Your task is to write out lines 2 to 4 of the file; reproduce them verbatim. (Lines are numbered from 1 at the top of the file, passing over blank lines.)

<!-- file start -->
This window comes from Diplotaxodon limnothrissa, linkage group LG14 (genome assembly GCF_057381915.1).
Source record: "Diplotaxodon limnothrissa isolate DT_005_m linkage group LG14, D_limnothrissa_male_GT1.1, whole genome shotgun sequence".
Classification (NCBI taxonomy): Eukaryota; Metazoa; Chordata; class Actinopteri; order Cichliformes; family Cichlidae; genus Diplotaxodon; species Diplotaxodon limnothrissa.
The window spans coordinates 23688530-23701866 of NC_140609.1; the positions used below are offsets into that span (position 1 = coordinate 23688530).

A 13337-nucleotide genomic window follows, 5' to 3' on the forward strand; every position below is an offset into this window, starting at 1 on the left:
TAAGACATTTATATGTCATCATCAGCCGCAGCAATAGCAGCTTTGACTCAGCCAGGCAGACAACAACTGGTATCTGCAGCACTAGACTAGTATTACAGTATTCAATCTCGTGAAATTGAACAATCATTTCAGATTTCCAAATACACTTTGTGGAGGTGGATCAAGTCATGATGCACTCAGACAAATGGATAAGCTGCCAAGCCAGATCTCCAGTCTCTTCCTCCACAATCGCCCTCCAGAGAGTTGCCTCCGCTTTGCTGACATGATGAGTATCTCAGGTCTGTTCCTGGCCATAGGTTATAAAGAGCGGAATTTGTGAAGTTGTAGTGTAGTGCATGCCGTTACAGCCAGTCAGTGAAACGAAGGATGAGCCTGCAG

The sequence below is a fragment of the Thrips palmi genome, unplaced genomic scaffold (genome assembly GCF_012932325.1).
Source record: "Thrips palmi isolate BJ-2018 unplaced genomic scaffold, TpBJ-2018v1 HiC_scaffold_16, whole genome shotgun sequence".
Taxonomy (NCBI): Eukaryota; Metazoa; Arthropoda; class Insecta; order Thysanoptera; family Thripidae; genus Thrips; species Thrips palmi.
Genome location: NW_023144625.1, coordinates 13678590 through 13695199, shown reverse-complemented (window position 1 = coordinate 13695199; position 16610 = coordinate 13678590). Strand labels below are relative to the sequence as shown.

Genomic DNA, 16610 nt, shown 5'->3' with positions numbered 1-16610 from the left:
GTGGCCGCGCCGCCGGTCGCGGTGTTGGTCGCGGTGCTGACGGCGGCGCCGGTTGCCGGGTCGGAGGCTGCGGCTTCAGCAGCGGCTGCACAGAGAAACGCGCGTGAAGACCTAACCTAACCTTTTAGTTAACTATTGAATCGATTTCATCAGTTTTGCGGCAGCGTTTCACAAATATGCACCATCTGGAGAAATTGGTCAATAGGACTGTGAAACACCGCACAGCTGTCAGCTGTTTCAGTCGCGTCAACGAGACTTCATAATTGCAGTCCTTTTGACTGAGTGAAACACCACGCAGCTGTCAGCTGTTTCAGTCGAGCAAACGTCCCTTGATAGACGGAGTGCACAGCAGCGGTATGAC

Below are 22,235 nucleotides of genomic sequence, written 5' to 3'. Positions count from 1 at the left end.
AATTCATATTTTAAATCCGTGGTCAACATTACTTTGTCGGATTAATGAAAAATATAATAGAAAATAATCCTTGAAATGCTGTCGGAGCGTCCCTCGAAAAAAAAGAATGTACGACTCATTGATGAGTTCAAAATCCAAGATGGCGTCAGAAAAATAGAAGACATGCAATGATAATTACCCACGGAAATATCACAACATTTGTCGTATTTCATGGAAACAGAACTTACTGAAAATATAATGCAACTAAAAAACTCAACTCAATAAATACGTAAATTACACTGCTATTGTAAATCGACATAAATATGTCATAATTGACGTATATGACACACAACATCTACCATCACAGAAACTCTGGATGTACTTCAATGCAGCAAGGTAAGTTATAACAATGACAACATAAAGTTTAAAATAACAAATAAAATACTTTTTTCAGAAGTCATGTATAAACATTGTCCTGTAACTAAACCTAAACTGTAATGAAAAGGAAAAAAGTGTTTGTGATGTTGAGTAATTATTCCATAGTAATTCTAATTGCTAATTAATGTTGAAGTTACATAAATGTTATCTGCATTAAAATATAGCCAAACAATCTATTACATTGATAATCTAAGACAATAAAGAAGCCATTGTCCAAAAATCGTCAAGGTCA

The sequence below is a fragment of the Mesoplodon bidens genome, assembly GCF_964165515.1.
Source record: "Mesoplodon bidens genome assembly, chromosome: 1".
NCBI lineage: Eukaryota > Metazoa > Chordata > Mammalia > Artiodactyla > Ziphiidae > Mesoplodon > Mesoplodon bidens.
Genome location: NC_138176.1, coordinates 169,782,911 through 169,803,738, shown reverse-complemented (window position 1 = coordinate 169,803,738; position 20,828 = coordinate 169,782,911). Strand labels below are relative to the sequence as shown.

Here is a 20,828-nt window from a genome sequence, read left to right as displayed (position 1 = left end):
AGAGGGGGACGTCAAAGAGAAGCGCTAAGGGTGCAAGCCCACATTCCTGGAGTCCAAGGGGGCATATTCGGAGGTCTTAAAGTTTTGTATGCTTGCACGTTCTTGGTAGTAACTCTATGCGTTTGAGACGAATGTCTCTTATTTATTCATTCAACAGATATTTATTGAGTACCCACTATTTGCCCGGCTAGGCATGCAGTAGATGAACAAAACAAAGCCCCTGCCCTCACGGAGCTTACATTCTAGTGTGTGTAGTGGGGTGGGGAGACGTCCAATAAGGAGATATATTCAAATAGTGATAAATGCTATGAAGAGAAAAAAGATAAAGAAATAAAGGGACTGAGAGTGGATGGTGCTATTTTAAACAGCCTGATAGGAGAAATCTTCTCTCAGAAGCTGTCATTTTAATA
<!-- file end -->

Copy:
Source record: "Diplotaxodon limnothrissa isolate DT_005_m linkage group LG14, D_limnothrissa_male_GT1.1, whole genome shotgun sequence".
Classification (NCBI taxonomy): Eukaryota; Metazoa; Chordata; class Actinopteri; order Cichliformes; family Cichlidae; genus Diplotaxodon; species Diplotaxodon limnothrissa.
The window spans coordinates 23688530-23701866 of NC_140609.1; the positions used below are offsets into that span (position 1 = coordinate 23688530).